And don’t forget–most accidents really do happen close to home. Fasten your safety belt, everyone!


Check Out My Updated Photo Gallery!

As I mentioned a little while back, I’ve been working with Blue Jay Tech to upgrade my photo gallery.  It’s now live!  Go to the lower left of the home page and click “view the image gallery.”  Let me know what you think (lacauthor@gmail.com). It’s still a work in progress, and I’d love feedback.


Did It Make You Cry?

Thomas_Hampson_4On New Year’s Eve, I watched the New York Met’s Gala on television. (Okay, I was recovering from surgery–what’s your excuse for being home on party night?) The big appeal to me was that Thomas Hampson–one of the best operatic baritones of our time–was the guest artist, and I am a big fan of his work. At the intermission there was a pretaped interview with Hampson at his New York apartment, and the conversation came around to something so relevant to the writer’s craft that it took my breath away.

He was asked whether he ever gets carried away with the emotions of the arias he sings, wanting to cry, for example, if his character is sorrowful. I don’t recall his exact response, but here it is in summary. “Look, maybe people watching this won’t understand, but no, I don’t. I am there to put over the emotion to the audience but I can’t get involved in it myself if I’m going to do that. If the soprano in the role of Tosca broke down singing ‘Vissi d’arte,’ the audience would know they had seen something unusual, something noteworthy, and they might even feel they had been privileged to witness it, but it would have totally violated, completely ruined what Puccini had in mind for that piece of music.”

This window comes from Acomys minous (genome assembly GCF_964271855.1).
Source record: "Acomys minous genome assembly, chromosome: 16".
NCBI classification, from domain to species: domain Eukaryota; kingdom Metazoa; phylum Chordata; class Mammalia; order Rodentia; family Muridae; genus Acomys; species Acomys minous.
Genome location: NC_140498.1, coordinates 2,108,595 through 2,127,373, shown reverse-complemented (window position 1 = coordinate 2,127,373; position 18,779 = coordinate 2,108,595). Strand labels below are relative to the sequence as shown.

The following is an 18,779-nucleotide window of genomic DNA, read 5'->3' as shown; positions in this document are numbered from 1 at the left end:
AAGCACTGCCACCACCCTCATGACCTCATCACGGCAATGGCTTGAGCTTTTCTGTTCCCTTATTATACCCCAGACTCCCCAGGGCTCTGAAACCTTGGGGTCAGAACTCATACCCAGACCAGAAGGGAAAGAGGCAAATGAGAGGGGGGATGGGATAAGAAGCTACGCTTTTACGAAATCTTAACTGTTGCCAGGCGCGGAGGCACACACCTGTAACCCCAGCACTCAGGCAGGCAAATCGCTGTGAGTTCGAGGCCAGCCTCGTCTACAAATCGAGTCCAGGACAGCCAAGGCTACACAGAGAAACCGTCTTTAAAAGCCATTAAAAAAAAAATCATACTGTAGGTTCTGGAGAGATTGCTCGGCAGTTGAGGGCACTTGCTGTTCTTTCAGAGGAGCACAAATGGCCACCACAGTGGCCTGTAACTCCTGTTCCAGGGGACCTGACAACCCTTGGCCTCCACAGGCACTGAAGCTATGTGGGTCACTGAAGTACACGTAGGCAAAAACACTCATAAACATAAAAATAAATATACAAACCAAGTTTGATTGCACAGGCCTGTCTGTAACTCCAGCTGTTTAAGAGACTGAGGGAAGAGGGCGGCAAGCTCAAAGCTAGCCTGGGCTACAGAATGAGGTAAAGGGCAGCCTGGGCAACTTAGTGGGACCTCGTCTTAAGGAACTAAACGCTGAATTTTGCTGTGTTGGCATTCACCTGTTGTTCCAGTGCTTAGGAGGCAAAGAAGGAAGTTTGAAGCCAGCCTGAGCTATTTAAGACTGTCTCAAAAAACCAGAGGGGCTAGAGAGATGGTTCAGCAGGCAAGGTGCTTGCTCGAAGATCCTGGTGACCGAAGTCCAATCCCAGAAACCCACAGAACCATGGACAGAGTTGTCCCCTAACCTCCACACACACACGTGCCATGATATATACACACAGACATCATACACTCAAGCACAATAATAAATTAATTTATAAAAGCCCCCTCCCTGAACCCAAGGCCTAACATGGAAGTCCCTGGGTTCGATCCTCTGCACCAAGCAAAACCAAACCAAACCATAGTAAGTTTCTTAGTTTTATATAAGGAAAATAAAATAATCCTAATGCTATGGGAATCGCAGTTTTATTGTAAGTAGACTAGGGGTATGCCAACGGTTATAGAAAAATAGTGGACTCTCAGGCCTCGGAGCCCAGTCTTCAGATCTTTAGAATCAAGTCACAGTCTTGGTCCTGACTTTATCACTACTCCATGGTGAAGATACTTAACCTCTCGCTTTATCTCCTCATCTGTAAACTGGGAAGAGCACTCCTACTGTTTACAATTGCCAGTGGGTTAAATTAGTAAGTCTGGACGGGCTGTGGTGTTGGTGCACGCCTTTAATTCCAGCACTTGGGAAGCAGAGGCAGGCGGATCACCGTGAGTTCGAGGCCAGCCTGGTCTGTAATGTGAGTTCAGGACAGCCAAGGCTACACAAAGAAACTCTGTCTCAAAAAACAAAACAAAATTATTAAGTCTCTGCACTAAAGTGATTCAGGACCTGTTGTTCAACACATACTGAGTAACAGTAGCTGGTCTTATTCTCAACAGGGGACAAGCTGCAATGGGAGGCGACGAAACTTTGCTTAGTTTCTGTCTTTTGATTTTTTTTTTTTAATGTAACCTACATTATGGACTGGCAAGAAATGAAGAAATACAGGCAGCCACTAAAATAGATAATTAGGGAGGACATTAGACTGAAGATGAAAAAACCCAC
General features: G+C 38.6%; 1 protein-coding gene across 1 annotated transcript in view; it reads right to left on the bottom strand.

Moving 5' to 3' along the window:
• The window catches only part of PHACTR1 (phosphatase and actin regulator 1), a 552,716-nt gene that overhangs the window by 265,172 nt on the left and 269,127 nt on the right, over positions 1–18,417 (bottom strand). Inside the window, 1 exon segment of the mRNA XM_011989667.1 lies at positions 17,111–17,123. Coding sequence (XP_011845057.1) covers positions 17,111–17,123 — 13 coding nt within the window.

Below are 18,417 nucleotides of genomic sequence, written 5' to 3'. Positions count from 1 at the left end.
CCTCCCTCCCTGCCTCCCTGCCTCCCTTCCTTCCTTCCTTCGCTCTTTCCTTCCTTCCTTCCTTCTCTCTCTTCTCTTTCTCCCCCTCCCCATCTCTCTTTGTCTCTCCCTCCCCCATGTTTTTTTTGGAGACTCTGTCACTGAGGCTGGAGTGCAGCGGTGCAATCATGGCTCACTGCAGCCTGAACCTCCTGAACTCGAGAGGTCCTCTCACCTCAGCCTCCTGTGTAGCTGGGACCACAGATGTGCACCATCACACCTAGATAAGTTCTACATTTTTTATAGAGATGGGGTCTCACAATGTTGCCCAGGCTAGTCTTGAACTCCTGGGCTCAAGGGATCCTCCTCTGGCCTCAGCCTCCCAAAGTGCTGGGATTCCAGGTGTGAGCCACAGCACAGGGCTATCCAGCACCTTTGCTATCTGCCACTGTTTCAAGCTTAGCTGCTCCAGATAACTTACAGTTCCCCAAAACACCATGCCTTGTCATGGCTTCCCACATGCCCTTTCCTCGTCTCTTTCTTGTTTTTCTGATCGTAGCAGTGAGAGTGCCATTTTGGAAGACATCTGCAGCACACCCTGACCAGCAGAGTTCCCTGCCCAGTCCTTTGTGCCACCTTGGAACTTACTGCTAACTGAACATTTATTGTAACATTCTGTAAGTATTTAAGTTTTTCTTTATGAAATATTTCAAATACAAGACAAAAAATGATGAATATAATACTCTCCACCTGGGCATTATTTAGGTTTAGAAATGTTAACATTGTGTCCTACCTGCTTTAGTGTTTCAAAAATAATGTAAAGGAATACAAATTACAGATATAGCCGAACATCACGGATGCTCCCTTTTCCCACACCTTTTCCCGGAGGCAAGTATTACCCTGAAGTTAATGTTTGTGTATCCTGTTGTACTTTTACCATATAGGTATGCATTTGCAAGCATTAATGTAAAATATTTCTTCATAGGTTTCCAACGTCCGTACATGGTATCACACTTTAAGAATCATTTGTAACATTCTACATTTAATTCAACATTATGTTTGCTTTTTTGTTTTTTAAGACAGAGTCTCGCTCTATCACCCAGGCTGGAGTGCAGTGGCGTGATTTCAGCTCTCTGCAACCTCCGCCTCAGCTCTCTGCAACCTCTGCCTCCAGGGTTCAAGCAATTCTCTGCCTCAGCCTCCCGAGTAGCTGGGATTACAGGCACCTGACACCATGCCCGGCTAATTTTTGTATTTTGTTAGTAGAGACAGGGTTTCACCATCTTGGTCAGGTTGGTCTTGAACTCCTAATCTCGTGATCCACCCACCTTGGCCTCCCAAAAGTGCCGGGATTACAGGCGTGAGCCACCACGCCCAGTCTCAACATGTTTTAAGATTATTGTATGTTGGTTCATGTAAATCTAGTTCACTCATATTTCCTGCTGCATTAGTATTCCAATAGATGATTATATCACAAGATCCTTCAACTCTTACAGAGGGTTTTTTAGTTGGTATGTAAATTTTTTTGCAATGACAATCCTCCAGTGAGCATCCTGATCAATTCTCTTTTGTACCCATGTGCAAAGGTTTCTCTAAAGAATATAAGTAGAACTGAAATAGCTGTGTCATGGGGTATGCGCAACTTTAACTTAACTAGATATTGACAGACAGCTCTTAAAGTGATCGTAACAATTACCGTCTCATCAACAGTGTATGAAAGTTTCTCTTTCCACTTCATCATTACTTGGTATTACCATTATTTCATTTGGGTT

In other words, if Puccini wanted snuffles and boo-hoo-hoos he would have written them in (it does happen in opera occasionally). If there are to be any tears, they should be limited to the audience, not the performer.